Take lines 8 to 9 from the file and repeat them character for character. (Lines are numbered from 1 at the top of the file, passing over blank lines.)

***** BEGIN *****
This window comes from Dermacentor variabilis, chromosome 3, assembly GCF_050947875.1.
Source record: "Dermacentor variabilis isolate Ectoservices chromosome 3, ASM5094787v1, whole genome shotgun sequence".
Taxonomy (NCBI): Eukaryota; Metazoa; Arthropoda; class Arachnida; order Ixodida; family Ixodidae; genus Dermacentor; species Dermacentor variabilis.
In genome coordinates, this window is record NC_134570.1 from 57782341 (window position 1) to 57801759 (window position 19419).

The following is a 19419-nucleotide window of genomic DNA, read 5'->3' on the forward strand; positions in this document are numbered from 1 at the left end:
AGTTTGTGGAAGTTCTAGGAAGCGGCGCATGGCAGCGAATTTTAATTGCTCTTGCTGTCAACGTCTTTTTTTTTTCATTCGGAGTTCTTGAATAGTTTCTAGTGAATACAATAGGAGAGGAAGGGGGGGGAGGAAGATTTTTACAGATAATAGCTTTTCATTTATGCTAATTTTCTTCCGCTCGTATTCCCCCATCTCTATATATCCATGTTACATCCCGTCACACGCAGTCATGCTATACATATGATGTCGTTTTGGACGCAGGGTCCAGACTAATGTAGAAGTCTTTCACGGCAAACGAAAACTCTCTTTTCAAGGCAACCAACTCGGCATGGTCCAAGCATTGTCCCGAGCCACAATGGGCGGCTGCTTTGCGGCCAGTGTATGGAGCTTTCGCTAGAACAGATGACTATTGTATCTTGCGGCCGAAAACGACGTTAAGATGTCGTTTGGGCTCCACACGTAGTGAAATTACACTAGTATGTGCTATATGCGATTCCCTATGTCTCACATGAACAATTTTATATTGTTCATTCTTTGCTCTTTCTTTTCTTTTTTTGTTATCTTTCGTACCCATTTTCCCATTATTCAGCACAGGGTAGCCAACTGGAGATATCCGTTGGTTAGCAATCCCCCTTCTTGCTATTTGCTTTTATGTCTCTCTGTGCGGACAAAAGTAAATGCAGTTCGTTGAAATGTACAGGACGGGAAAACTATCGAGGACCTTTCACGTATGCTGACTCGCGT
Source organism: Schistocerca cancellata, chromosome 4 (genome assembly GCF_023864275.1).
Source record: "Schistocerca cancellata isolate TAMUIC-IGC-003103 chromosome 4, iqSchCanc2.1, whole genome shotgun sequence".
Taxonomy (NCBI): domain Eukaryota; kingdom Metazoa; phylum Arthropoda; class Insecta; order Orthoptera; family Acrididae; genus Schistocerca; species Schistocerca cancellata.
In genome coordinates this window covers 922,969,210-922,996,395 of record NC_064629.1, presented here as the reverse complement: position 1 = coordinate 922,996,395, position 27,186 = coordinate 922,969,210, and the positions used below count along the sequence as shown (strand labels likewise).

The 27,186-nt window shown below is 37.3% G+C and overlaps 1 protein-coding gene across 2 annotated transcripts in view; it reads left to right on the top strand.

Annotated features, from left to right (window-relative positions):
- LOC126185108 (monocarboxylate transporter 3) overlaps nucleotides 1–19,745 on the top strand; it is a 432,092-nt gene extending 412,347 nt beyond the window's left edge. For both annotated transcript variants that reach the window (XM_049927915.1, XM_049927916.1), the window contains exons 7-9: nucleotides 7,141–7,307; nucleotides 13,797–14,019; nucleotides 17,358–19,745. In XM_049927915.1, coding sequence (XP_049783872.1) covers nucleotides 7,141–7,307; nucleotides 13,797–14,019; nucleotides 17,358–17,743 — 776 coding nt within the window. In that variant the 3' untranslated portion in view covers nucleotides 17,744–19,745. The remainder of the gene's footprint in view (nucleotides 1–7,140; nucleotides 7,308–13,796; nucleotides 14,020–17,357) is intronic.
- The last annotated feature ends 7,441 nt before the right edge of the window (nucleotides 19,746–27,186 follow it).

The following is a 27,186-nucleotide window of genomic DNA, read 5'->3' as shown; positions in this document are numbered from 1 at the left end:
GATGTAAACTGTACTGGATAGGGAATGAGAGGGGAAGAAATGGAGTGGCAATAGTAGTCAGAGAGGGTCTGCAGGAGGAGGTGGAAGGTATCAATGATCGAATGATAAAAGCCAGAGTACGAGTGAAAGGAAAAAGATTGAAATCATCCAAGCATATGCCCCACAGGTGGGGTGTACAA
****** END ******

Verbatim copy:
Source record: "Schistocerca cancellata isolate TAMUIC-IGC-003103 chromosome 4, iqSchCanc2.1, whole genome shotgun sequence".
Taxonomy (NCBI): domain Eukaryota; kingdom Metazoa; phylum Arthropoda; class Insecta; order Orthoptera; family Acrididae; genus Schistocerca; species Schistocerca cancellata.